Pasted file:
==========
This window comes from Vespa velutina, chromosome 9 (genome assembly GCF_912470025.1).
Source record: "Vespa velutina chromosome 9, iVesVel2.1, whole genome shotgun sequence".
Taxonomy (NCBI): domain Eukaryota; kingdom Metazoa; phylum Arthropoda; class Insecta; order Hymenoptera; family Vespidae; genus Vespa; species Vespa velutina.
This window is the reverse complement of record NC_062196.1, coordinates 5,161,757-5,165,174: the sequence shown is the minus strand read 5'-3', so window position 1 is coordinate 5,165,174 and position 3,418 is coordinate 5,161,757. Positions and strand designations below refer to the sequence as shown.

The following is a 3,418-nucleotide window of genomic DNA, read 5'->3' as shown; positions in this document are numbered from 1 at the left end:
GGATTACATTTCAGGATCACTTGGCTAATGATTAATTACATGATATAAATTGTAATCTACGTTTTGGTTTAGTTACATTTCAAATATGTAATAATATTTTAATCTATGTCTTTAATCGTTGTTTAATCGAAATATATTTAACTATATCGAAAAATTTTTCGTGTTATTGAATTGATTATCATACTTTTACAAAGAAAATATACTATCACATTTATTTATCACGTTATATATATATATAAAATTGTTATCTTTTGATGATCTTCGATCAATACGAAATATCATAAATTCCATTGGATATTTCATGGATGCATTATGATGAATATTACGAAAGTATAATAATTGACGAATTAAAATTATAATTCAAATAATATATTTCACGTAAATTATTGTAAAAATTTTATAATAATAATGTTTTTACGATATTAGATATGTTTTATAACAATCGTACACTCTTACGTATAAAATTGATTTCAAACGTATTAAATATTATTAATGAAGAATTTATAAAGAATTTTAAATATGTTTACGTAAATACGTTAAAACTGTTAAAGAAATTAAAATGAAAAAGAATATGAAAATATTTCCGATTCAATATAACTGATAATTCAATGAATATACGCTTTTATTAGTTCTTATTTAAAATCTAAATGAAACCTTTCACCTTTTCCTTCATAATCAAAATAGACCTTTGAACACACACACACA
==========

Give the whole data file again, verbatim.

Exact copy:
This window comes from Vespa velutina, chromosome 9 (genome assembly GCF_912470025.1).
Source record: "Vespa velutina chromosome 9, iVesVel2.1, whole genome shotgun sequence".
Taxonomy (NCBI): domain Eukaryota; kingdom Metazoa; phylum Arthropoda; class Insecta; order Hymenoptera; family Vespidae; genus Vespa; species Vespa velutina.
This window is the reverse complement of record NC_062196.1, coordinates 5,161,757-5,165,174: the sequence shown is the minus strand read 5'-3', so window position 1 is coordinate 5,165,174 and position 3,418 is coordinate 5,161,757. Positions and strand designations below refer to the sequence as shown.

The following is a 3,418-nucleotide window of genomic DNA, read 5'->3' as shown; positions in this document are numbered from 1 at the left end:
GGATTACATTTCAGGATCACTTGGCTAATGATTAATTACATGATATAAATTGTAATCTACGTTTTGGTTTAGTTACATTTCAAATATGTAATAATATTTTAATCTATGTCTTTAATCGTTGTTTAATCGAAATATATTTAACTATATCGAAAAATTTTTCGTGTTATTGAATTGATTATCATACTTTTACAAAGAAAATATACTATCACATTTATTTATCACGTTATATATATATATAAAATTGTTATCTTTTGATGATCTTCGATCAATACGAAATATCATAAATTCCATTGGATATTTCATGGATGCATTATGATGAATATTACGAAAGTATAATAATTGACGAATTAAAATTATAATTCAAATAATATATTTCACGTAAATTATTGTAAAAATTTTATAATAATAATGTTTTTACGATATTAGATATGTTTTATAACAATCGTACACTCTTACGTATAAAATTGATTTCAAACGTATTAAATATTATTAATGAAGAATTTATAAAGAATTTTAAATATGTTTACGTAAATACGTTAAAACTGTTAAAGAAATTAAAATGAAAAAGAATATGAAAATATTTCCGATTCAATATAACTGATAATTCAATGAATATACGCTTTTATTAGTTCTTATTTAAAATCTAAATGAAACCTTTCACCTTTTCCTTCATAATCAAAATAGACCTTTGAACACACACACACA